In a nutshell: the victims of vegetarianism

The ‘In a nutshell’ series will attempt to summarise key issues and concepts about which I have previously written at length.

chicks-1280749_960_720As a former vegetarian, I know from personal experience that a reluctance to eat ‘meat’ is the main motive for adopting a diet that excludes dead flesh. The irony is that uncounted billions of unnecessary deaths still happen in order to supply vegetarians with their dietary requirements as well as other substances and services that are not connected with diet. It should also be noted that none of the following uses are by-products of the ‘meat’ industry and none of them is essential for our health and well being.

I appreciate that some will read this and remain comfortable with being vegetarian; they may even spring to defend their actions as ‘a step in the right direction’. My only response to any who feel this way is that we each must live with our own conscience. I cannot comprehend a mind that is comfortable to absorb the information detailed here without feeling the desire to stop participating in it.

There will, however, undoubtedly be others, like I and so many of my vegan friends were, vegetarians who believe themselves to be ethical animal lovers, who will read it in the stunned horror that accompanies the sound of a huge ideological penny dropping. A previous essay about why veganism and vegetarianism are two very different things may be found in this link. Some may find it useful to be able to refer to the following list which is included within it.

The victims of vegetarianism

  1. All mammals brought into existence, confined and used for milk /cheese/ yoghurt/ ice cream/ butter production. Specifically;
  2. Any bird brought into existence and raised for egg production. Specifically;
    • Their parents, confined in breeding facilities, producing vast quantities of fertilised eggs that are stored and incubated in drawers in hatcheries;
    • Male chicks – a different variety from chicks raised for their flesh – approximately 7.4 billion of whom are killed annually on hatching by suffocation, gassing or maceration. Macerators are machines that turn live chicks into a bloody sludge which is subsequently used for such products as fertiliser and pet food;
    • Female chicks who are de-beaked and confined, their reproductive systems manipulated to produce approximately 20 times the number of eggs their bodies are designed to bear until such time as their production declines and they cease to be commercially viable, whereupon they are slaughtered for cheap ‘meat’ (approximately 7.4  billion hens annually);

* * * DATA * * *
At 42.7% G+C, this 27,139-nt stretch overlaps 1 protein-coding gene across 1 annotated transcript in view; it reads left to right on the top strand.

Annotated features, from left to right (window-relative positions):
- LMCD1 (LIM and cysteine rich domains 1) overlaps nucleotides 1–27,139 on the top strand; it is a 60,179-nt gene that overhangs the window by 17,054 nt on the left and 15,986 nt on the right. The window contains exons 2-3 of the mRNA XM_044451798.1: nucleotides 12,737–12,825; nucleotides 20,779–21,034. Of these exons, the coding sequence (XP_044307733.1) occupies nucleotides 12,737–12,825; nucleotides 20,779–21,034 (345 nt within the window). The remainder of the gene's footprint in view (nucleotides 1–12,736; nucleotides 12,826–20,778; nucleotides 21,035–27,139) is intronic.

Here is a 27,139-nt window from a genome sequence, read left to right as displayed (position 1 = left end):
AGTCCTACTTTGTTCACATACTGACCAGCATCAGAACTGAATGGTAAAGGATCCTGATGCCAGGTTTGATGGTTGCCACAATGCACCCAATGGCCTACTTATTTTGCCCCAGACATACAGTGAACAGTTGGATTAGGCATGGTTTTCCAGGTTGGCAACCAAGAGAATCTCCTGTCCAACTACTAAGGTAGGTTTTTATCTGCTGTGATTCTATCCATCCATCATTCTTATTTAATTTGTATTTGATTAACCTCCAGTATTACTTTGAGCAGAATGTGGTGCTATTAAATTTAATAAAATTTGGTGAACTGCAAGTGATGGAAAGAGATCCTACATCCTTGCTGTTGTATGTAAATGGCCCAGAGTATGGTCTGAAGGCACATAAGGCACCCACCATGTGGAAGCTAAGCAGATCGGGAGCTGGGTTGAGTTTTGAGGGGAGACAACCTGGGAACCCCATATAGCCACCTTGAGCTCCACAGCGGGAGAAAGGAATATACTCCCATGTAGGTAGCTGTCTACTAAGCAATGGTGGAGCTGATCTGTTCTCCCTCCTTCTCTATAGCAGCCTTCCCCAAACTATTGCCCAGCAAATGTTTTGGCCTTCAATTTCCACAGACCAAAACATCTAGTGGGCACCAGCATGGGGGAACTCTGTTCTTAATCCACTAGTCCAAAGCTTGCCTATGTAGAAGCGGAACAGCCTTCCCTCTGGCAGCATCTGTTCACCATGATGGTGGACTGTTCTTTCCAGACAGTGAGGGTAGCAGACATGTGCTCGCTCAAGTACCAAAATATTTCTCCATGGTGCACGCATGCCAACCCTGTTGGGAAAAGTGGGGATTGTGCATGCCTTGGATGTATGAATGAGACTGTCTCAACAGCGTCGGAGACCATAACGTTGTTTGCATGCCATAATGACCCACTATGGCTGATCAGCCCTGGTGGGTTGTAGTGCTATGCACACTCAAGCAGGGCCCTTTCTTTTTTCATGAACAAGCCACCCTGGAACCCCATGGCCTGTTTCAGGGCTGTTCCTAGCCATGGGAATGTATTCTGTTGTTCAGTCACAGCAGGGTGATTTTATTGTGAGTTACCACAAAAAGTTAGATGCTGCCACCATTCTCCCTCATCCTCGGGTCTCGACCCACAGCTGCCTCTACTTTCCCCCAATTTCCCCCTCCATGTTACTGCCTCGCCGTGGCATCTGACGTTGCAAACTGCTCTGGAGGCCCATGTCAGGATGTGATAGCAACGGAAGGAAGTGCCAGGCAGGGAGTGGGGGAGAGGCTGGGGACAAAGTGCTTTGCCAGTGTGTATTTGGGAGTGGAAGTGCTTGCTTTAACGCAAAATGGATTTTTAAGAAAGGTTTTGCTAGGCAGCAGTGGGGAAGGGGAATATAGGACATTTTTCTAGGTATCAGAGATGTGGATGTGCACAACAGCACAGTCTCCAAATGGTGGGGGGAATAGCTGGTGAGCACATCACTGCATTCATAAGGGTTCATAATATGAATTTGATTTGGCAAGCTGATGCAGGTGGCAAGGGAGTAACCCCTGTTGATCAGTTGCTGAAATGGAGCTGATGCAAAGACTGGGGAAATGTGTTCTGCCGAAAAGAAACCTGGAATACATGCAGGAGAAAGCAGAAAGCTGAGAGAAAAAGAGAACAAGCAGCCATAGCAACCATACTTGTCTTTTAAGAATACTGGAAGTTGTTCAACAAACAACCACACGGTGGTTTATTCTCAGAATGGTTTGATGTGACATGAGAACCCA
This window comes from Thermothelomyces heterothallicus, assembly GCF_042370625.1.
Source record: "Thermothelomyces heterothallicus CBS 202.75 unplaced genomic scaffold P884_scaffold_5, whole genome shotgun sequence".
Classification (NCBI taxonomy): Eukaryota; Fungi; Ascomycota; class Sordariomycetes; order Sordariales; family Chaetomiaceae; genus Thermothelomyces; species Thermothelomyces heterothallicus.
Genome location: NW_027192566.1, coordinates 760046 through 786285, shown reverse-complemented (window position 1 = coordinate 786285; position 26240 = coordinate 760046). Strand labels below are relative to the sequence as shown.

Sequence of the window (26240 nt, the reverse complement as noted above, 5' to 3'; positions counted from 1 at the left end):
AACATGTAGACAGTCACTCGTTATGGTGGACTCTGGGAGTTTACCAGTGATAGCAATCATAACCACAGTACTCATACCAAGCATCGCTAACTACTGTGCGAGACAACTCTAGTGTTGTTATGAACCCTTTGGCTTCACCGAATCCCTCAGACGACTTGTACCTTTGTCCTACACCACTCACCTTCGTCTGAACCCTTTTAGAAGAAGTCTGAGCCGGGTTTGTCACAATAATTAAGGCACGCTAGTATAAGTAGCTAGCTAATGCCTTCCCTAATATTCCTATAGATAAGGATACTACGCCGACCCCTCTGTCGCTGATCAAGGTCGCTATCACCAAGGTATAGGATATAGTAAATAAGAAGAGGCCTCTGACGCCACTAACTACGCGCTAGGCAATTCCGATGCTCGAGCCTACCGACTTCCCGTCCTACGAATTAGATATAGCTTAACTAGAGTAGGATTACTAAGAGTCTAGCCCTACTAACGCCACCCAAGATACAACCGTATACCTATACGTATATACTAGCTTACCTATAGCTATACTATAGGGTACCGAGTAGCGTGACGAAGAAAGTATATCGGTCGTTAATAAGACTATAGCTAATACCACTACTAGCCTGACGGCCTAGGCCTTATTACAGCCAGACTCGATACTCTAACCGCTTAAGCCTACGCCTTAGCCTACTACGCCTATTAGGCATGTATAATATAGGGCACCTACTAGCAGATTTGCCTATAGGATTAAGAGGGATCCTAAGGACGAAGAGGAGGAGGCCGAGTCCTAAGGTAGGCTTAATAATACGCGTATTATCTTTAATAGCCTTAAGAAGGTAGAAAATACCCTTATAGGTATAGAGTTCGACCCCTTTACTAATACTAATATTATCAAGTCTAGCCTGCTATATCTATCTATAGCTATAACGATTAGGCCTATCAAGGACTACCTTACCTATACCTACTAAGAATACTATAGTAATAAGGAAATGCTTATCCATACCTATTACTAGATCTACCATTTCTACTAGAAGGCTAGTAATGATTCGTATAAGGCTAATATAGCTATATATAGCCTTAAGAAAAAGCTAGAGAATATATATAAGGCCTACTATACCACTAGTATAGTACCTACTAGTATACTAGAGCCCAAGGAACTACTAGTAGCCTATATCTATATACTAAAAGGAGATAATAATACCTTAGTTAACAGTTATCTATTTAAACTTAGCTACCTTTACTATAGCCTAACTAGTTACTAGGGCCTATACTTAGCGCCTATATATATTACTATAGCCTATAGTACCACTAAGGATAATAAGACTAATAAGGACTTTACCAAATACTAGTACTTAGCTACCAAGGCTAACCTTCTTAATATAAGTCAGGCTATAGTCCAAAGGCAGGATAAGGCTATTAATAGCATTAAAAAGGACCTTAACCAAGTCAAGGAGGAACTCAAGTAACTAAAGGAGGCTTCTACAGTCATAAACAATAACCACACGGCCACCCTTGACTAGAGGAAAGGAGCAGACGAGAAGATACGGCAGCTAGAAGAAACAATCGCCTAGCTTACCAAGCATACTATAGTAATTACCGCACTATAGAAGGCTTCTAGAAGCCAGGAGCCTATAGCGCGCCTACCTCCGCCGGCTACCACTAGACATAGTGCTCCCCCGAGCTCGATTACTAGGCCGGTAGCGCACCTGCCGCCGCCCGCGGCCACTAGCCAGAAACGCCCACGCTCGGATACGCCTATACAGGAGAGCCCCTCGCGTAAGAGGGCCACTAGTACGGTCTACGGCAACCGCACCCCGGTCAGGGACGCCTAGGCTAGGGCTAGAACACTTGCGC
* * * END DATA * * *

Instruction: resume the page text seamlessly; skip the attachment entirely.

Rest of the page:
• Birds used for egg production include chickens, ducks, quail, guinea fowl, pheasants, rhea, ostrich and geese.
  3. Any individual used for their skin and/or body coverings both in the domestic and import markets. This category includes leather, hide, fleece/wool, silk and fur. Specifically;
    • All individuals stripped of their skin to supply leather. By no means a by-product of the flesh consumption industries, but rather a lucrative sideline or in some cases the main event, these include cows, pigs, calves, sheep, dogs, cats, goats, alligators, kangaroos, horses, ostriches, buffalo, oxen, yak, deer, snakes and even many species of fish;
    • All individuals brought into the world to be used for their wool.  Sheep in particular have been selectively bred to over-produce wool while being exploited in every other way with the slaughterhouse being their only escape. Alpacas, llamas, camels and goats are also victims of this trade;
    • All individuals brought into the world to be used for their feathers and down. Feathers are frequently plucked from the living bodies of our victims. Birds used in this way include chickens, geese, swans, ducks, ostrich and others;
    • All individuals used in the fur trade. Species used in this way include ox, rabbit, mink, muskrat, beaver, wolves, stoat (ermine), otter, sable, seals, cats, dogs, coyotes, foxes, chinchilla, bears, possum and others;
    • It includes silk worms boiled alive for their cocoons;
    • It includes rabbit angora, which is essentially fine fur plucked from the agonised and screaming bodies of living rabbits;
    • It includes cashmere, mohair and goat angora, shorn, combed or plucked from goats kept in controlled confinement until slaughter becomes the most viable commercial option;
    • It includes bristles for brushes – frequently taken from pigs, badgers, mink, goats, horses or even squirrels;
    • It includes skins, termed ‘slink’ skins, of unborn infants, cut from their mothers’ wombs during slaughter.  It should be noted that many dairy cows and also many sheep are pregnant – sometimes in the late stages of pregnancy – when taken to the slaughterhouse. Although statistics are hard to come by, it is accepted that the unborn infant may endure a lengthy and painful death either within the body of their mother while she is being beheaded and dismembered, or having been cut from her womb to be skinned or discarded as waste. Karakul, also termed Persian lamb is a type of lambskin most highly prized if the rightful owner was still an unborn foetus but still valued provided the infant owner was less than three days old.
  4. All individuals used for testing and vivisection by the chemical, drug and research markets. Although there is a popular myth that this practice is carried out only for ‘medical reasons’, this is a complete fantasy and the number tortured in this way worldwide continues to increase year on year. The species of the victims include cows, sheep, pigs, mice, rats, dogs, cats, primates, rabbits, horses, fish, birds, hamsters, guinea pigs, even zebrafish, fruit flies, and worms.
  5. All individuals whose body parts or secretions are used as ingredients in drugs, chemicals, toiletries, cosmetics or other non-food ‘products’.